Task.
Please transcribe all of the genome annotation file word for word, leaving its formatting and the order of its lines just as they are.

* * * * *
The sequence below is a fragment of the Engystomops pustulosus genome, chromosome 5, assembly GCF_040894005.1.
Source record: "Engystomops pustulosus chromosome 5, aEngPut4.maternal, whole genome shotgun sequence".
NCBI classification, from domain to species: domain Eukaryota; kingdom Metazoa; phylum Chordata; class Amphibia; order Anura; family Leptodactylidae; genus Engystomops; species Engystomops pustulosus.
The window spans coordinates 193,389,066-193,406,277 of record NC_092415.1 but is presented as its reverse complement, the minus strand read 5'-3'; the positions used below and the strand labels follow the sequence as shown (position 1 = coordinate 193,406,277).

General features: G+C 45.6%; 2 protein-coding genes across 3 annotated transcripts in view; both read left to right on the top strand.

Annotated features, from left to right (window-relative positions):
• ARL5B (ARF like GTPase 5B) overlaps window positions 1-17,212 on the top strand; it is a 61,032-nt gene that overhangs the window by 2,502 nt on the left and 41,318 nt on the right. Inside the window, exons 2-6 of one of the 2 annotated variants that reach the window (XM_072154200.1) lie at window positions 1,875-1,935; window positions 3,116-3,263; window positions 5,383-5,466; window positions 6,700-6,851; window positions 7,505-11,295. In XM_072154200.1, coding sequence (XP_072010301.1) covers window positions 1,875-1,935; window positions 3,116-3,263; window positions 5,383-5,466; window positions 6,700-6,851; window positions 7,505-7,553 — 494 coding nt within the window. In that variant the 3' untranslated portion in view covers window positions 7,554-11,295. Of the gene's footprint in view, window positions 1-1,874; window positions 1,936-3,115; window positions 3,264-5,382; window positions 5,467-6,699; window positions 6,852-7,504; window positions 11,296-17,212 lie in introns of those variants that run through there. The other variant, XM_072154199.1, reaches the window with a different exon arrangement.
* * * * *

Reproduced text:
The sequence below is a fragment of the Engystomops pustulosus genome, chromosome 5, assembly GCF_040894005.1.
Source record: "Engystomops pustulosus chromosome 5, aEngPut4.maternal, whole genome shotgun sequence".
NCBI classification, from domain to species: domain Eukaryota; kingdom Metazoa; phylum Chordata; class Amphibia; order Anura; family Leptodactylidae; genus Engystomops; species Engystomops pustulosus.
The window spans coordinates 193,389,066-193,406,277 of record NC_092415.1 but is presented as its reverse complement, the minus strand read 5'-3'; the positions used below and the strand labels follow the sequence as shown (position 1 = coordinate 193,406,277).

General features: G+C 45.6%; 2 protein-coding genes across 3 annotated transcripts in view; both read left to right on the top strand.

Annotated features, from left to right (window-relative positions):
• ARL5B (ARF like GTPase 5B) overlaps window positions 1-17,212 on the top strand; it is a 61,032-nt gene that overhangs the window by 2,502 nt on the left and 41,318 nt on the right. Inside the window, exons 2-6 of one of the 2 annotated variants that reach the window (XM_072154200.1) lie at window positions 1,875-1,935; window positions 3,116-3,263; window positions 5,383-5,466; window positions 6,700-6,851; window positions 7,505-11,295. In XM_072154200.1, coding sequence (XP_072010301.1) covers window positions 1,875-1,935; window positions 3,116-3,263; window positions 5,383-5,466; window positions 6,700-6,851; window positions 7,505-7,553 — 494 coding nt within the window. In that variant the 3' untranslated portion in view covers window positions 7,554-11,295. Of the gene's footprint in view, window positions 1-1,874; window positions 1,936-3,115; window positions 3,264-5,382; window positions 5,467-6,699; window positions 6,852-7,504; window positions 11,296-17,212 lie in introns of those variants that run through there. The other variant, XM_072154199.1, reaches the window with a different exon arrangement.